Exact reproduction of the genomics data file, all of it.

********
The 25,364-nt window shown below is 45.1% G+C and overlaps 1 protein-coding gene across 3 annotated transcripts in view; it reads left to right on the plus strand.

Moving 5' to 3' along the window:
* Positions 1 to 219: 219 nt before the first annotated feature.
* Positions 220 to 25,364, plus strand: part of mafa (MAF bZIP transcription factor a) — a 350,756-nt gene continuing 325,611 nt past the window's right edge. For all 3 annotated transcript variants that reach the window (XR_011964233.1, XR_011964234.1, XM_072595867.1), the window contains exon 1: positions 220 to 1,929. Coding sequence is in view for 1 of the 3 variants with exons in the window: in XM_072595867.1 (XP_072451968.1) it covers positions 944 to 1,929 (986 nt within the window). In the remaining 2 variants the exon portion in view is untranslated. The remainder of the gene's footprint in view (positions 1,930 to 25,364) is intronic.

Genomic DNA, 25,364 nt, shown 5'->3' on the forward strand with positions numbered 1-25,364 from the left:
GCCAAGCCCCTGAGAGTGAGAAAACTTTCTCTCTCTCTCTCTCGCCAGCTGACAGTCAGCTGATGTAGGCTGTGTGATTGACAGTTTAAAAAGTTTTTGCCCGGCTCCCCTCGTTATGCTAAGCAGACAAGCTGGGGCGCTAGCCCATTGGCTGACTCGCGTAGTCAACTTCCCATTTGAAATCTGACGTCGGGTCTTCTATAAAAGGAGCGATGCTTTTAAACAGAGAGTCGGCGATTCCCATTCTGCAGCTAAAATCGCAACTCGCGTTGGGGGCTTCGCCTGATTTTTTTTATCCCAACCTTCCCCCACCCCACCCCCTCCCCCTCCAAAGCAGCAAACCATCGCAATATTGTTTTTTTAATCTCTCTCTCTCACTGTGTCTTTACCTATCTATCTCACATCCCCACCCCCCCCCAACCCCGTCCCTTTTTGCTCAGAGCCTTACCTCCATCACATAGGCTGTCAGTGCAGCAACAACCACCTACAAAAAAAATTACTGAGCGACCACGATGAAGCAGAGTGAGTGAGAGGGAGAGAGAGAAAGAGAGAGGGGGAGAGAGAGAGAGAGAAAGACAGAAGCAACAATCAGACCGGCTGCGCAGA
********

The 25,364-nt window shown below is 45.1% G+C and overlaps 1 protein-coding gene across 3 annotated transcripts in view; it reads left to right on the plus strand.

Moving 5' to 3' along the window:
* Positions 1 to 219: 219 nt before the first annotated feature.
* Positions 220 to 25,364, plus strand: part of mafa (MAF bZIP transcription factor a) — a 350,756-nt gene continuing 325,611 nt past the window's right edge. For all 3 annotated transcript variants that reach the window (XR_011964233.1, XR_011964234.1, XM_072595867.1), the window contains exon 1: positions 220 to 1,929. Coding sequence is in view for 1 of the 3 variants with exons in the window: in XM_072595867.1 (XP_072451968.1) it covers positions 944 to 1,929 (986 nt within the window). In the remaining 2 variants the exon portion in view is untranslated. The remainder of the gene's footprint in view (positions 1,930 to 25,364) is intronic.

Genomic DNA, 25,364 nt, shown 5'->3' on the forward strand with positions numbered 1-25,364 from the left:
GCCAAGCCCCTGAGAGTGAGAAAACTTTCTCTCTCTCTCTCTCGCCAGCTGACAGTCAGCTGATGTAGGCTGTGTGATTGACAGTTTAAAAAGTTTTTGCCCGGCTCCCCTCGTTATGCTAAGCAGACAAGCTGGGGCGCTAGCCCATTGGCTGACTCGCGTAGTCAACTTCCCATTTGAAATCTGACGTCGGGTCTTCTATAAAAGGAGCGATGCTTTTAAACAGAGAGTCGGCGATTCCCATTCTGCAGCTAAAATCGCAACTCGCGTTGGGGGCTTCGCCTGATTTTTTTTATCCCAACCTTCCCCCACCCCACCCCCTCCCCCTCCAAAGCAGCAAACCATCGCAATATTGTTTTTTTAATCTCTCTCTCTCACTGTGTCTTTACCTATCTATCTCACATCCCCACCCCCCCCCAACCCCGTCCCTTTTTGCTCAGAGCCTTACCTCCATCACATAGGCTGTCAGTGCAGCAACAACCACCTACAAAAAAAATTACTGAGCGACCACGATGAAGCAGAGTGAGTGAGAGGGAGAGAGAGAAAGAGAGAGGGGGAGAGAGAGAGAGAGAAAGACAGAAGCAACAATCAGACCGGCTGCGCAGA